Today we’re busier than ever, and unfortunately, cooking oftentimes slides down our list of priorities.
My goal is to shift consciousness and challenge the idea that eating a real, whole foods diet and preparing our own meals is a difficult task.
We’ve subscribed to that mentality, and its consequences are showing up around our waistlines. We have raised a generation who don’t know how to cook and live instead on processed or fast foods, and it’s killing us.
Shifting away from sugary, processed foods to whole, real, fresh foods to reverse diabesity and manifest abundant health becomes a crucial first step.
Once we make that transition to real, whole, fresh foods—and it’s a huge but vital shift—the next step involves preparing those foods.
Cooking gets a bad rap. I’ve heard all the excuses: It’s time-consuming, inconvenient, or difficult. Who has hours to chop ingredients, monitor cooking times, and all the other herculean work preparing a meal can seemingly demand?
Driving through a fast-food restaurant or stopping by our favorite grocery for a healthy, prepackaged meal may not be more economical, but it sure saves time. I can’t argue with that, but I do want us to consider how we use that time.
The reality is, we spend more time watching cooking shows on television than actually cooking. We eat about half our meals outside the home, and ones eaten at home are usually reheated, factory-made science projects that resemble food but aren’t.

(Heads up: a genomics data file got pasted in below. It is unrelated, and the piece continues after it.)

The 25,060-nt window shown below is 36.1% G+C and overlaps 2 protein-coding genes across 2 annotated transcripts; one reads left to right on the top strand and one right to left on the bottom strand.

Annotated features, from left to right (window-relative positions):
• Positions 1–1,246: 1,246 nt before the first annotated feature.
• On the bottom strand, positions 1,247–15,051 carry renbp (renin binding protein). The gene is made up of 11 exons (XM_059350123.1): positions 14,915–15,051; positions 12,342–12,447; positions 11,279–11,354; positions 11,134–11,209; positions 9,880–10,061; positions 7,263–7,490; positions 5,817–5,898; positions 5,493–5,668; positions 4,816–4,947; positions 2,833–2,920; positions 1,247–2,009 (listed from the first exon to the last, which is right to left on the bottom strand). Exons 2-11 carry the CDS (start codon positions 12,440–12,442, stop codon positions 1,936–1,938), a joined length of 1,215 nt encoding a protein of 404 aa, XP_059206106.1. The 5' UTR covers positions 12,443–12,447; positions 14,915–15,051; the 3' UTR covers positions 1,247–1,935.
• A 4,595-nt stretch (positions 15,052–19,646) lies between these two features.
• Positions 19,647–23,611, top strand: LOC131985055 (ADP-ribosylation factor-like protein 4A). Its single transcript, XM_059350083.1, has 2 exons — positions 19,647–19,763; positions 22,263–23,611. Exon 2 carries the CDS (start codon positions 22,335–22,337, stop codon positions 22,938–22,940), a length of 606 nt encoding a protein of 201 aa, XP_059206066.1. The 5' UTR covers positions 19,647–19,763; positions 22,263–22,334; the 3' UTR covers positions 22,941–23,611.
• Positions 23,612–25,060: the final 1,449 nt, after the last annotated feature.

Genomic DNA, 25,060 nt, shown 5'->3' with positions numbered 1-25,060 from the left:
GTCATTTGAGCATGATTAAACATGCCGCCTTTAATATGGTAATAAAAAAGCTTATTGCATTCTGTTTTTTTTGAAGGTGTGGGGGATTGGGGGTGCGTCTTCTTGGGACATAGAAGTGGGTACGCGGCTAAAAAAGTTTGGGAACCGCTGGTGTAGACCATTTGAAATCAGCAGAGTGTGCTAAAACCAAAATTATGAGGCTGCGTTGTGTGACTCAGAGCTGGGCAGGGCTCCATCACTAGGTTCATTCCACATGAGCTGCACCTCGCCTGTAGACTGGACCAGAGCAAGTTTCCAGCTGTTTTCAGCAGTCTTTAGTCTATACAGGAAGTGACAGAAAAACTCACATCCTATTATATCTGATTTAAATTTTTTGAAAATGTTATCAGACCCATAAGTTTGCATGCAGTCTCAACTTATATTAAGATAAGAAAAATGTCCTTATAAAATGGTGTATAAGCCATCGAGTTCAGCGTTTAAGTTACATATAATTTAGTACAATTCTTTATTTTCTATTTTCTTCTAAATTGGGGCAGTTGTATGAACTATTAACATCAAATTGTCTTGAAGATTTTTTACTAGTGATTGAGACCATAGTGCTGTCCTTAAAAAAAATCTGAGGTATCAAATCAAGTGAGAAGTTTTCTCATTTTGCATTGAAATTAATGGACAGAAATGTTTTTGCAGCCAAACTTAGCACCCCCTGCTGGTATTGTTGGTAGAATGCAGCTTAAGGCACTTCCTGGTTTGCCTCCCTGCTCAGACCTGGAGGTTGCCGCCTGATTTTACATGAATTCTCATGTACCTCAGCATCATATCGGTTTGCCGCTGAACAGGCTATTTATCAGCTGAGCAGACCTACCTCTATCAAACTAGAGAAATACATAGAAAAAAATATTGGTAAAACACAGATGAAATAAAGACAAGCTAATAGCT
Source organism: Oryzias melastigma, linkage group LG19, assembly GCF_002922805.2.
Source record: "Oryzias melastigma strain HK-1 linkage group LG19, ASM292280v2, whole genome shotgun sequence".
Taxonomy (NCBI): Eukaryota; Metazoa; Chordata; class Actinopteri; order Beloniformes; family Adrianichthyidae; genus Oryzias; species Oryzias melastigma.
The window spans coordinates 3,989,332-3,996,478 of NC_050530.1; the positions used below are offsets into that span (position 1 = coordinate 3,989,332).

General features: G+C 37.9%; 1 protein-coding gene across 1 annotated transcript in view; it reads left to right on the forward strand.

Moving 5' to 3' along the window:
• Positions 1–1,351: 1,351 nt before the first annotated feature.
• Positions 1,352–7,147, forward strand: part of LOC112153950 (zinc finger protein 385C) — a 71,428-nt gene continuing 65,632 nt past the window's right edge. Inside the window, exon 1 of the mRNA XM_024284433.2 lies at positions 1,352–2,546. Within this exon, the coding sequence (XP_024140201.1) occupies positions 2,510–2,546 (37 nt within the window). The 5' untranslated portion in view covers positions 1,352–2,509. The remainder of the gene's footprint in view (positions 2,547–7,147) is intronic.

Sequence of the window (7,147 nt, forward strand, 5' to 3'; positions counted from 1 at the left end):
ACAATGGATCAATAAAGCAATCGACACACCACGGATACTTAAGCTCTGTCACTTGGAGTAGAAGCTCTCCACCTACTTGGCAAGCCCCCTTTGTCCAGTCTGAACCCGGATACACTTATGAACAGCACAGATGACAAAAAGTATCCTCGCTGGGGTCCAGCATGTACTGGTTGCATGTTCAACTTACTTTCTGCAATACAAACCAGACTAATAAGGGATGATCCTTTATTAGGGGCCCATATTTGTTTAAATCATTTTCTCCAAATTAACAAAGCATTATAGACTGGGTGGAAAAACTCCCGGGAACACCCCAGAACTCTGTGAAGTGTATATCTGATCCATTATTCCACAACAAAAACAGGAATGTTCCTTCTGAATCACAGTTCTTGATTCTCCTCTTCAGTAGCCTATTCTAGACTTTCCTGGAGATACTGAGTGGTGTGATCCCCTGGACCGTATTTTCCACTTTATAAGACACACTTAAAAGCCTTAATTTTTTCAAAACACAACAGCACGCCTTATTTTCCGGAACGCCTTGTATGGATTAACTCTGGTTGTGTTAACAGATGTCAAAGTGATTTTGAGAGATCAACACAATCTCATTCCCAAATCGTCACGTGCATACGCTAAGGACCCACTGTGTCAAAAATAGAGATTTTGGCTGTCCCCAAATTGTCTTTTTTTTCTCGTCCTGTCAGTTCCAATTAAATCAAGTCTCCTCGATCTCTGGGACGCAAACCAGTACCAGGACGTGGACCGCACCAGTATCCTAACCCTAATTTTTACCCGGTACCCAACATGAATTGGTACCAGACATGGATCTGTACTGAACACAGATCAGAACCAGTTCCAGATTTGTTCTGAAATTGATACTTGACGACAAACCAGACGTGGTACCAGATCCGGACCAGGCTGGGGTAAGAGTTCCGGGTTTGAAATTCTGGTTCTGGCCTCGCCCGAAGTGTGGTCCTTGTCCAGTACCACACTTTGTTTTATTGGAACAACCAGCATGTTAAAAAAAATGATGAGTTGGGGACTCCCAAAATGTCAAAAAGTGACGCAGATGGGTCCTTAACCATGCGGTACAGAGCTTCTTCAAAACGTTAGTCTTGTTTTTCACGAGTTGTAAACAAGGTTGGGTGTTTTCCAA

Contrary to what the food industry would have us believe, real food can be inexpensive and easy to prepare. Cooking ultimately becomes a revolutionary act, one we can all participate in.
The revolution starts in our kitchen.
Even if cooking falls low on our priorities, these seven strategies can make the transition easier.
1. View cooking as an act of love. We have the opportunity to strengthen bonds, teach important life-extending skills to our children, and enrich and nourish our bodies and our souls.
2. Keep staples nearby. Foods like nuts, nut butters, and non-dairy milks are all hidden gems in the middle aisles of the store. There are even brands making healthy packaged meals using quality ingredients from real, whole food—for those nights when cooking truly is out of the question.
3. Choose frozen. While fresh foods in the produce aisles are ideal, frozen berries, vegetables, and other foods make longer-lasting alternatives we can stock up on and have on hand in our kitchen for healthy, easy meals.
4. Reclaim the kitchen. Establish the kitchen as the ground-zero family meeting place and establish it exclusively for cooking and socializing.
5. Re-evaluate time. Time is the biggest excuse why many of my patients don’t cook. When I ask them to keep a tracking journal for one week, patients often express shocked about how they waste time.
6. Allow a margin for error. New to cooking, or skills gotten rusty? Don’t aim for perfection with that first recipe—aim for experimenting and practicing. Start with a basic recipe with few ingredients and work up to something more complex.
7. Get everyone involved. Enlist help from family members—drag kids away from their video games and ask them to measure ingredients, pull food from the fridge, or even chop veggies if they’re ready to take on this task. Decide on meals together to get everyone excited about what’s in store.
By purchasing real foods and cooking them, we can transform the food industry but also ourselves. While the problems might global, the solution is local—as local as our fork!
What one thing would you suggest to make cooking affordable, time-manageable, and even fun? Share yours below or on my Facebook page.
Author: Dr. Mark Hyman
Editor: Emily Bartran
Photo: Laura D’Alessandro/Flickr